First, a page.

High installation costs, lower removal values: While paper machines are typically the biggest cost in a mill, they are very difficult to sell for removal under duress. Appraised values tend to represent a small percentage of depreciated book value. This is because a significant portion of the original cost is for special improvements including installation pits, poured concrete foundations, floor drains, erected steel infrastructure, extensive networks of process piping (i.e. steam, water, air), heavy electrical distribution systems, and air handling ductwork. While certain components of these systems, such as the head box, fourdrinier section, press sections, dryer can sections, size press, coaters, scanners, calender, reel, and winder can be removed and sold piecemeal, the majority of the installation improvements either cannot be removed or are not economically feasible to remove. The cost of those improvements is lost when the equipment is sold for removal. Knowledgeable buyers typically disregard any value associated with them and, in some cases, may even discount offers when significant de-installation and re-installation costs are present. There could be some scrap value for the wiring, piping, vats, and structural supports; however, it should not be assumed that these components have worth. Values for aluminum, stainless steel, and copper have plummeted in recent years, and remnants that once were viewed as “boot collateral” have become a burden. This potential liability should be discussed with an experienced appraiser.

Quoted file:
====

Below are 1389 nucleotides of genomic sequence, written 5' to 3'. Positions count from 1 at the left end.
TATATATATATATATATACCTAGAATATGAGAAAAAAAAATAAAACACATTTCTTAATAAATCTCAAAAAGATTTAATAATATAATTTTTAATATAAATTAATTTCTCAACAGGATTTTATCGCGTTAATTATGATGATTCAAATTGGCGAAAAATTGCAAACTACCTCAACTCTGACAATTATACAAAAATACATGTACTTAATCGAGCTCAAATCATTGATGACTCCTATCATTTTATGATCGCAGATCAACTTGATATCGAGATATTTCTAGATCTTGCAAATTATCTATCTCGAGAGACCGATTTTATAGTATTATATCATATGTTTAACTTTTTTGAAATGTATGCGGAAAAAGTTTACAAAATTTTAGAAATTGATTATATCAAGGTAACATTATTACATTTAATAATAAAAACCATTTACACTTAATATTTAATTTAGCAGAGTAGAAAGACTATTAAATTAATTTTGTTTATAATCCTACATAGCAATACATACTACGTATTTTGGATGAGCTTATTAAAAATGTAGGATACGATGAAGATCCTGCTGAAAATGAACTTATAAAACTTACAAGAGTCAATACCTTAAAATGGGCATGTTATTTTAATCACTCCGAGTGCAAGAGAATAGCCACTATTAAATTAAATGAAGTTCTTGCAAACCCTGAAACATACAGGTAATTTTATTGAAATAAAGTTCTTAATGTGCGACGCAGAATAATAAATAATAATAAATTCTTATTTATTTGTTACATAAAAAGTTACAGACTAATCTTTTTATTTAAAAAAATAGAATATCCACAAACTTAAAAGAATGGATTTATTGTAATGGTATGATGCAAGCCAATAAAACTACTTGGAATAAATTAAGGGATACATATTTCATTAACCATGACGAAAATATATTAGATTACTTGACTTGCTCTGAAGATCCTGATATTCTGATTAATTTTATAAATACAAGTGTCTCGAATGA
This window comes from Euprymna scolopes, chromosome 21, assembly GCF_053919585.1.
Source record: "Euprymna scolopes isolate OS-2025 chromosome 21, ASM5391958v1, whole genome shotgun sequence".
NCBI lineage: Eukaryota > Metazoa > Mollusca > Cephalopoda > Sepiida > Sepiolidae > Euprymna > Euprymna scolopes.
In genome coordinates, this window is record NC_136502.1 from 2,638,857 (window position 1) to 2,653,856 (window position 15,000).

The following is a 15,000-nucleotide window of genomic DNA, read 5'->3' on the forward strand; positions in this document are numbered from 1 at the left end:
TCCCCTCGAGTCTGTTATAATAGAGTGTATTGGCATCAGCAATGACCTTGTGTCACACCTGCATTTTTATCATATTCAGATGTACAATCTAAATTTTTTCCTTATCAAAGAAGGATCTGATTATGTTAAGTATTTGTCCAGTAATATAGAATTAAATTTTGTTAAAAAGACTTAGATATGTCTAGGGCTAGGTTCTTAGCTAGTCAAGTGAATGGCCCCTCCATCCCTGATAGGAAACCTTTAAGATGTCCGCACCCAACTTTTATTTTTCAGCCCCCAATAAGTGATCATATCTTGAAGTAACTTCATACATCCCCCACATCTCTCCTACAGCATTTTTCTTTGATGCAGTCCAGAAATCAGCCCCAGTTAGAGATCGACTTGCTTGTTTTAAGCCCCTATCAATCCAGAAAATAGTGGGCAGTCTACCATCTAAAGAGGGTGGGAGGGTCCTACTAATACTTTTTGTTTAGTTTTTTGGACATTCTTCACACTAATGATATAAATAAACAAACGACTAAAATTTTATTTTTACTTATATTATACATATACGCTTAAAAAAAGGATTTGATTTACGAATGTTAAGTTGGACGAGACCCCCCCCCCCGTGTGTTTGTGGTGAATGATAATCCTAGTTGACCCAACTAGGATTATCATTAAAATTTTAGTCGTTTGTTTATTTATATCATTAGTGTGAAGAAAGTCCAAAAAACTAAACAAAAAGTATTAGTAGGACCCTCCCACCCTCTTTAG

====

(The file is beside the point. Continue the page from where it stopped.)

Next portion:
Demand for support equipment and spares remains steady: While paper machines are increasingly difficult to sell in their entirety, the mill support equipment continues to be frequently sold on a removal basis. Stock prep equipment, pumps, screens, agitators, lab equipment, rolling stock, rewinders, and roll wrap machines are examples of equipment that can add value. All paper manufacturers have this equipment in mills, regardless of the product being made, widening its marketability. These components are more readily dismantled and can be moved at a reasonable cost.